She smiled again and looked at the building on the opposite side of the valley: "What is there?"
The image of another stairway looked like a nightmare.
"Oh, that's probably a kind of summerhouse." I said hoping she would not want to go there.
"I am just asking. I do not want us to go there. You have worked enough today," said Mary releasing the brakes of the wheelchair. "You do not need to get to the Guinness's Book of Records."
She rolled closer to me and caressed my cheek.
"You are very kind to me."
She took my glasses off and dried my forehead and face with her handkerchief. I forgot she must have seen how much sweat slid down my face after I had brought the wheelchair. I closed my eyes so that she would not notice I had my contact lenses. She put my glasses slowly back on my nose.
"They are very heavy," she said. "What can you see without them?"
"Oh, just a mess of spots of colors, without any depth or particular shape."
"Do you have any spare glasses with you?"
"Yes, always, I would be totally lost and helpless if I lost or broke my glasses."
"My I have a look at them once more?"
The discussion started to be quite a turn on for me, and my fetishism was waking up. I loved talking about strong glasses. Only this time I was rather nervous, because I did not feel like telling Mary the truth. If she had not understood, I would have lost her friendship forever. I handed her the case with my spare strong glasses. She opened it, took the heavy spectacles out and put them on. My heart stopped. Mary was looking through the thick lenses at me. I knew she actually could not see anything, as those where my second special glasses with a lot of cylinder diopters. I was enjoying the sight for a while. I liked her. Her eyes were so small, so hidden behind the thick lenses, and her face became so sexy for me.
She turned her head several times, looked up and down, and - still keeping her glasses on - said:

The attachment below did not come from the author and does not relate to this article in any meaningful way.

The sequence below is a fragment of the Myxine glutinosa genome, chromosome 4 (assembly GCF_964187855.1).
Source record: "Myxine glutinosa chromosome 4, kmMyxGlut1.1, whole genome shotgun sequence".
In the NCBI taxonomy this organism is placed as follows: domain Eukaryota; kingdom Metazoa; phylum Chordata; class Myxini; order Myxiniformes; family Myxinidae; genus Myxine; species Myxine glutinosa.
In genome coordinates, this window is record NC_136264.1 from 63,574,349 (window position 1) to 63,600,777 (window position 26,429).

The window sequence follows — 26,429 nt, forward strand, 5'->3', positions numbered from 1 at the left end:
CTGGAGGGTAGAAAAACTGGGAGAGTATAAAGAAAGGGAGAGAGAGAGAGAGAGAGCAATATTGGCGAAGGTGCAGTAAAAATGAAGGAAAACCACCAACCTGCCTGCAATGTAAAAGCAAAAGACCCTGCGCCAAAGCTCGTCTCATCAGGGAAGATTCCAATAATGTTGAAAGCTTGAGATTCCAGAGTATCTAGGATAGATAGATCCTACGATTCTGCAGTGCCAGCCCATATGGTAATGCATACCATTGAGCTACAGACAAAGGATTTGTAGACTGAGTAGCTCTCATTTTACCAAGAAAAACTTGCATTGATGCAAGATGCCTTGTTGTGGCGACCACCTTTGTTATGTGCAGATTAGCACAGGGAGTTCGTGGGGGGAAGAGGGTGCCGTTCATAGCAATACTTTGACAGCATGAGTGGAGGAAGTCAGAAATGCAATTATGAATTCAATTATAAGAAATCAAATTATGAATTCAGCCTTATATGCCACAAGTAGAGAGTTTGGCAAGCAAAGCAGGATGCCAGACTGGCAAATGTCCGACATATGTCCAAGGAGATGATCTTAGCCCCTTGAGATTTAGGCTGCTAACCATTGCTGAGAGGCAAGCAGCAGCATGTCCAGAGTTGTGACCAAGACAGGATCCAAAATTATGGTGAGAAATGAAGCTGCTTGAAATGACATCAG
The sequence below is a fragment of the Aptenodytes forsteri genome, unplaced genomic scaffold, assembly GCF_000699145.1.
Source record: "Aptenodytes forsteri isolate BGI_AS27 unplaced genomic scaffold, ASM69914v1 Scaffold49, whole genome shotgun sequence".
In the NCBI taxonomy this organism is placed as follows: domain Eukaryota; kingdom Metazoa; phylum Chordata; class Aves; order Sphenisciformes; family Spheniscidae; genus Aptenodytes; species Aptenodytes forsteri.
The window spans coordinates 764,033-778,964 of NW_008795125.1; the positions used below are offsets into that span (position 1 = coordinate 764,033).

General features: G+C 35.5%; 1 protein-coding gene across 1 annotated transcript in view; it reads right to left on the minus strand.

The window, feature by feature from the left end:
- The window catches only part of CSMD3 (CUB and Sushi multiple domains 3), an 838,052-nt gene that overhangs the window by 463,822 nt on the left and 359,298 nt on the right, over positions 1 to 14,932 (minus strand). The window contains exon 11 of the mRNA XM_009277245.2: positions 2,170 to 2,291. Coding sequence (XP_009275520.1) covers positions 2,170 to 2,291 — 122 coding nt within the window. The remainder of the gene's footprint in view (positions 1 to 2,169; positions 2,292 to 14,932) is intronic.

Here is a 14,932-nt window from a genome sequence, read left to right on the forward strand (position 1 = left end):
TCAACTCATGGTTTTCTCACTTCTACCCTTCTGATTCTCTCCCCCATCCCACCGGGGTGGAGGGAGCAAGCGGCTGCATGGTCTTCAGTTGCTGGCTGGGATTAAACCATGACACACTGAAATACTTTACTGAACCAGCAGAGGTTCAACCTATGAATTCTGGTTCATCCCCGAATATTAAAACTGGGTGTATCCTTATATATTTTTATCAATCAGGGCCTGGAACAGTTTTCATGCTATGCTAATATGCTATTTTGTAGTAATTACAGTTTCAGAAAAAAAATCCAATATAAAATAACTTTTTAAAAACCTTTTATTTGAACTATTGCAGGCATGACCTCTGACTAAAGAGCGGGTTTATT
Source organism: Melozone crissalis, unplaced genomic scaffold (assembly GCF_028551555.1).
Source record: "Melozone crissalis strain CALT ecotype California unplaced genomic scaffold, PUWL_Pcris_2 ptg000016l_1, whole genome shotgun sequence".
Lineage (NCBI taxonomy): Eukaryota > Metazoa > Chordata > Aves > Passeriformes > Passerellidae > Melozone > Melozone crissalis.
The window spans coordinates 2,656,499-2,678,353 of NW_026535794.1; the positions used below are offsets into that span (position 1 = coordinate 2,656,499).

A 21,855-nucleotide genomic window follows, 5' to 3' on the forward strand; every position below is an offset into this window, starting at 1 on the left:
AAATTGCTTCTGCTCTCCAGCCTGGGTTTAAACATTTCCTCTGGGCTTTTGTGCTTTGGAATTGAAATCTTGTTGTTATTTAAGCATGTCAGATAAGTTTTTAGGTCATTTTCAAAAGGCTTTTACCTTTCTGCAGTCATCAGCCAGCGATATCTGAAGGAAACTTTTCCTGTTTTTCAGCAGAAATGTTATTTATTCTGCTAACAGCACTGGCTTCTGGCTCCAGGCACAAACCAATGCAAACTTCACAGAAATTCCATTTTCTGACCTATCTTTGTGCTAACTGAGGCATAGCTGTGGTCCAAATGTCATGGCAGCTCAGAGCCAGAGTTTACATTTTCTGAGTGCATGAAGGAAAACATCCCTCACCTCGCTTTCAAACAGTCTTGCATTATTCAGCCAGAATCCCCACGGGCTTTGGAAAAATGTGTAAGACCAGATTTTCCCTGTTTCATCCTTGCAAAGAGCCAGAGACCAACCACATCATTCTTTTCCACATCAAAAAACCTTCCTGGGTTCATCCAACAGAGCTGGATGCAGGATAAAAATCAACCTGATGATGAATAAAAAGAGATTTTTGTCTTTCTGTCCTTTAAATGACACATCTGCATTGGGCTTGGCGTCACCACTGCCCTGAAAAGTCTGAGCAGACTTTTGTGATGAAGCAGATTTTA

"I cannot see anything, I cannot focus. I even cannot find any way how to identify any of the spots I can see."
"Mary," I answered, "you cannot see anything, those glasses are too strong for you. I think your own glasses are barely stronger than one diopter, so there is no chance for you to be able to accommodate."
"And they are heavy too," she observed.
"Yes, they have to be, the lenses are thick." My blood pressure was rising, as I was looking at her heavily bespectacled face.
"Ehm ... it's interesting experience, I wondered what it was like to wear glasses like yours since I saw you for the first time," she continued putting them off.
"Thank you," she handed me the case back. "How many diopters are there?"
"These are minus 18 diopters." I answered slowly.
"They are very strong. What is it like to wear so strong glasses?"
"Oh, it is quite normal for me." I lied. "I am used to wearing them. Well, there are some problems with peripheral vision, which is blurry. I mean I need to turn my head rather then moving my eyes. But it is OK."
"I have not seen anybody wearing glasses as thick as yours are." She continued and I felt my blood pressure rising.
"I think only few people have to wear such strong glasses, although I have seen some people wearing glasses of a similar strength. How many diopters do you have?"
She smiled and said: "I have only half of a diopter."
"Do you have any cylindrical diopters to correct astigmatism?" I asked.
"I think you can see very well without your glasses. Why do you wear them?"
"I like wearing them. I like how I look with my glasses. I think they suit me, don't they?" She surprised me with her answer.
I told her the glasses were very nice and they really suited her - which was true - I only wished she had stronger glasses. The image of her with my spare glasses on her nose was still in my mind turning me on like hell. I thought we should stop the conversation about glasses. I did not want to tell her anything I would be sorry for later. I felt my hands were sweating. It was really too difficult for me to keep on speaking about the topic without telling her too much.
I looked at the castle and suggested to go closer. Mary smiled, nodded, and turned her wheelchair towards the huge building. I felt a great relief, because the situation was so thrilling and sexy for me, that I was not sure if my voice sounded naturally.
We set off to look round the castle. The building was closed but both the park and the yard with columned portico were accessible for visitors.
When we entered the big paved yard, Mary stopped and said: "What a beautiful spot!"
She rolled quickly to the center of the paved space, stopped at a large smooth piece of rock and turned back to me. Then she called "Hallo!" The walls returned the echo back. "Hello!" she called again. "Hello!" echoed the castle.
I was standing near the gate watching her playing. She looked so nice and happy. She noticed me watching her.
"It's so nice here!" she called.
Before I could come closer to her she held the wheels firmly and pushed them with a strong swing. Her wheelchair moved to the left and started making a pirouette. She kept making the move again and again.
I was standing there in amazement. She was enjoying our trip. I could see her dancing. I was looking at her making more and more pirouettes and rolling in arcs when I realized I loved her.
to be continued